Eesti Looduse fotovõistlus
2005/3



   Eesti Looduse
   fotovõistlus 2010




   AIANDUS.EE

Eesti Loodus
summary EL 2005/3

Goshawk needs peace

Renno Nellis and Eedi Lelov introduce the bird of the year – Goshawk. This bird of prey has recently earned a lot of attention from nature conservationists because of its rapidly decreasing numbers. The reasons behind the rapid decline a still unknown. This bird, with the Estonian name “chicken hawk”, is a threat to hen on farms. However, the bird itself is rather shy and usually stays hidden in the forest. The cover story of the Goshawk gives a thorough overview of the biology, area of distribution, habits and migration of the species. Additionally, the authors would appreciate any information on Goshawk’s nests in Estonia on Renno:Nellis@mail.ee


Estonian Nature enquires

Tiiu Kull writes about the activities of the Estonian Orchid Club.

Heino Luik considers the capacity of Estonian forests to provide the new pulp-and-paper industry with aspen timber.


The puzzles of human evolution: neoteny

Mart Viikmaa looks at one of the very essential factors in human evolution: neoteny. It is expressed, for example, in extremely slow development and very short pregnancy. The evolution of the Homini from apes to current Homo sapiens is a rather well researched topic. However, the reasons behind the specific ways of development are still vague. Paradoxically, the human development has evolved towards the slower development of an individual. Additionally, juvenile characteristics of humans compared to apes are also signs of neoteny. The theory of neoteny in hominization is still a touchy subject, and a lot of research is on the way.


Kunda Hiiemägi – a field of mounds and a holy place

Tõnno Jonuks and Marge Konsa describe Estonia’s biggest and the most extensive sacred place with a field of mounds dating back from the Old Times.

The Kunda Hiiemägi – Sacred Hill – has held an important place in the minds of the local people. Currently, the ancient burial site is on the verge of destruction due to former mining in the area and the later erosion. The place is extraordinary for the fact that it functioned both as a sacred grove and a burial site.


Two men and the Dipper

Jan Siimson and Sven Za¹ek recall their memories from a trip to catch photos of the Dipper. And several close-ups of the Dipper are included, of course.


Who feeds on aspen trees?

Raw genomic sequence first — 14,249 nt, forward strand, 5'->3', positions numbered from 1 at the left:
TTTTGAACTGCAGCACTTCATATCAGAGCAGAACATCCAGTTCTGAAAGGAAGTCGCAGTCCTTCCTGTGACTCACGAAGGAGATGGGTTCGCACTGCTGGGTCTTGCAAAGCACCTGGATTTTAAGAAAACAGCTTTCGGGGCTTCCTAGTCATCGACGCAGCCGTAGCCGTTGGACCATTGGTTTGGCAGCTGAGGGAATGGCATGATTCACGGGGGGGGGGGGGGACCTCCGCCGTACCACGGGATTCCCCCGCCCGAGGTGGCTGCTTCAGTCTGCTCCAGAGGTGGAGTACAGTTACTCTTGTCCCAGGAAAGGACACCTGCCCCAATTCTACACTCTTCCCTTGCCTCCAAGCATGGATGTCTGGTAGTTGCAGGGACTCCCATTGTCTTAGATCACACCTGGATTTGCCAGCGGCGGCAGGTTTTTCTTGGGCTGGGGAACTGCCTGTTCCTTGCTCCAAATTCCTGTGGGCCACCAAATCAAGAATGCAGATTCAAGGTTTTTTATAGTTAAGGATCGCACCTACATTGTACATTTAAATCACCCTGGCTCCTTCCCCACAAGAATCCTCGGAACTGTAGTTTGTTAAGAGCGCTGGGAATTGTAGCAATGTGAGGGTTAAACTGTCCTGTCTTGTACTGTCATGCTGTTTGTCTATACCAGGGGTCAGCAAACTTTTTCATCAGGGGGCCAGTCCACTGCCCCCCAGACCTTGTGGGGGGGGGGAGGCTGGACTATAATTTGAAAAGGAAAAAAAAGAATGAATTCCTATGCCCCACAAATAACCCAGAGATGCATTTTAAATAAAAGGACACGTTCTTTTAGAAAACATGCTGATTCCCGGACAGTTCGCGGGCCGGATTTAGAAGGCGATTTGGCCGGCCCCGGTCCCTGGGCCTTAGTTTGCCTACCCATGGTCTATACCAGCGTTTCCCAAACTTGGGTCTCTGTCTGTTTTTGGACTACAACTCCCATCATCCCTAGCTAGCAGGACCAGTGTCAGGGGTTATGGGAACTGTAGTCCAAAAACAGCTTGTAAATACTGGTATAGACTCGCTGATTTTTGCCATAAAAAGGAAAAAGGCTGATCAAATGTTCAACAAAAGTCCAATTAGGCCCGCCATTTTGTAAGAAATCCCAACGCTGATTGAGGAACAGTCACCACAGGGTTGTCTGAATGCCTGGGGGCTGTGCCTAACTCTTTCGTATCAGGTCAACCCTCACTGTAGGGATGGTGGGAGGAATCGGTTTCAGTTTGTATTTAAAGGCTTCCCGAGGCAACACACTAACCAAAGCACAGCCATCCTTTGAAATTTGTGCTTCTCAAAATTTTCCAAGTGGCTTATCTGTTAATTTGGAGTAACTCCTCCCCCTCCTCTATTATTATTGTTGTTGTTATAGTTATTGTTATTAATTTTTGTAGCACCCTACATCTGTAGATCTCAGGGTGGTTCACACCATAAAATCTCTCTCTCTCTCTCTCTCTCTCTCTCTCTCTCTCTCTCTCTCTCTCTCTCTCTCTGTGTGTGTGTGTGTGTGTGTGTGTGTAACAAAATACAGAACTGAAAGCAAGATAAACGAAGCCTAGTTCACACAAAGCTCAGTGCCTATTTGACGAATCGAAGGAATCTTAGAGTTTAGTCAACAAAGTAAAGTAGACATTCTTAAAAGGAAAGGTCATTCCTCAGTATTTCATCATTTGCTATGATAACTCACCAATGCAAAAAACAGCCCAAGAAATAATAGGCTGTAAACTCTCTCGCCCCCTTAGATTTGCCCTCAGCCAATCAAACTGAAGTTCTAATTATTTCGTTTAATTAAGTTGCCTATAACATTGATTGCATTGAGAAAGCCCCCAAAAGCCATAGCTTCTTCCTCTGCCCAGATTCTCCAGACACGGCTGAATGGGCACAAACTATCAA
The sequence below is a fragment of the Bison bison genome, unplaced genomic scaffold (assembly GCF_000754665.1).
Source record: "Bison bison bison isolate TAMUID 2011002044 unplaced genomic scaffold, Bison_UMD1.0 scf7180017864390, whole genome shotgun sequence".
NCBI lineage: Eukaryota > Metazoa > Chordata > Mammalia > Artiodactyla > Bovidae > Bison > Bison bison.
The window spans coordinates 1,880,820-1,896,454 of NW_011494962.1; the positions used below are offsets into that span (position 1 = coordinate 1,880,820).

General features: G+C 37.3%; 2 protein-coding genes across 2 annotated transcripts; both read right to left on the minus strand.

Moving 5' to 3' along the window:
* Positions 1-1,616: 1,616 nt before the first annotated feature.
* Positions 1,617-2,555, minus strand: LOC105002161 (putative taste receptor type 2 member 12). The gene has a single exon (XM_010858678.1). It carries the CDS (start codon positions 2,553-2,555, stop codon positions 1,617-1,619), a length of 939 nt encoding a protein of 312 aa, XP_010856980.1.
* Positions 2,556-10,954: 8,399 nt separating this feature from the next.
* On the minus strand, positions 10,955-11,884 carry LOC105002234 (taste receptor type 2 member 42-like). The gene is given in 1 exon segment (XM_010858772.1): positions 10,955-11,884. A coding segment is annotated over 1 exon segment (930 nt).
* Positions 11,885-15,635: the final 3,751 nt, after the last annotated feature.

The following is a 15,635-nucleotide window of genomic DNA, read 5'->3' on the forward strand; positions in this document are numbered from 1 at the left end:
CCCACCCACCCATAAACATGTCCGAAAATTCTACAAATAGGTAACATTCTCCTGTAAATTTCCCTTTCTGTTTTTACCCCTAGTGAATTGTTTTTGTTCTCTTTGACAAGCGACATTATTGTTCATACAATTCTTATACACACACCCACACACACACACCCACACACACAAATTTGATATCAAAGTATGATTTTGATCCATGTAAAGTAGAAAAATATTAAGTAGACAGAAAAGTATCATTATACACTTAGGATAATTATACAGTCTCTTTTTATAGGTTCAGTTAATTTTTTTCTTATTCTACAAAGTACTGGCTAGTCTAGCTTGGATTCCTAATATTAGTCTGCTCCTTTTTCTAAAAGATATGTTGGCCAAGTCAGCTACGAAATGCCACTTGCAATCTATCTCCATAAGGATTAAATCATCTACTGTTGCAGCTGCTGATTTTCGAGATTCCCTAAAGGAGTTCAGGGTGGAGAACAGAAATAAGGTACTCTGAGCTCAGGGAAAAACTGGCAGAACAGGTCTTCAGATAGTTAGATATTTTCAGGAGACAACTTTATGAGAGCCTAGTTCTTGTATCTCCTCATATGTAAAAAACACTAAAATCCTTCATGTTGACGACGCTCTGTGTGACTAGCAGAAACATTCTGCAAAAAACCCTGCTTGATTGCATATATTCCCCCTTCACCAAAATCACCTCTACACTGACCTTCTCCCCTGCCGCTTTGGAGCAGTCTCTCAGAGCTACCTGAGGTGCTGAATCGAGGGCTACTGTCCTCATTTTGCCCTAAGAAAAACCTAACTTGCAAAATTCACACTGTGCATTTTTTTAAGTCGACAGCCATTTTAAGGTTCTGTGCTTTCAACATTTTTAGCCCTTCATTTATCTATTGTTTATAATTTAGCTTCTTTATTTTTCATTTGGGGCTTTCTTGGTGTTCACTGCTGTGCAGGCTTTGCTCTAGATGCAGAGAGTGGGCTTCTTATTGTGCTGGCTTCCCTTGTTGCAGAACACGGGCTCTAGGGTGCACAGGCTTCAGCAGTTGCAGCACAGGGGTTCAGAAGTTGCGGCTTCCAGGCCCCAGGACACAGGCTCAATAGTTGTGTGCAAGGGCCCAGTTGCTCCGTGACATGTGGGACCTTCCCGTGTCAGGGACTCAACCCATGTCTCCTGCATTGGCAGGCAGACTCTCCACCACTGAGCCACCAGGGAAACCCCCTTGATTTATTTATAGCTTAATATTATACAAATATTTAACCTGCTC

Urmas Kokassaar writes about aspen tree on Man’s table in old times and nowadays. Timber has been used in bread dough during poor times, as well as cambium. In old times and nowadays parts of aspen trees have been and are used as medical treatments.


European rarities in Estonia: Najas flexilis

Helle Mäemets introduces an extremely modest-looking water-plant that is usually overlooked even by botanists. Najas flexilis is also a very rare plant, thought to have disappeared from Estonia until 2003 and 2004 when the species was found from two Estonian lakes.


Rubina Nature Protection Area

Piret Kiristaja takes the reader to a soon-created protected area on the border of Valga and Viljandi counties. The new protected area encompasses diverse natural landscapes with habitats for rich bird fauna.


Interview: Toomas Kukk has interviewed Maia Kivisaar, a geneticist and molecular biologist.


Walk on the northern track of the mysterious Naissaare Island

Birgit Itse continues the introduction of nature trails of the Naissaare Island, finishing in the northern part of the island. This is the military trail, which starts out from the Officers’ Casino, continues on the shore following the military batteries and reaches the lighthouse on the northernmost cape of the island. Before reaching the final point, there will be some more batteries. And then some more.


The manor and park of Hummuli

Heldur Sander, Taimi Paal, Toivo Meikar and Alar Läänelaid are enchanted by the manor and park of Hummuli in South Estonia, a place with interesting history, cultural heritage and nature. The park is considered a typical example of English style in Estonia.


Essay: Silence – a vanishing natural resource by Ann Marvet



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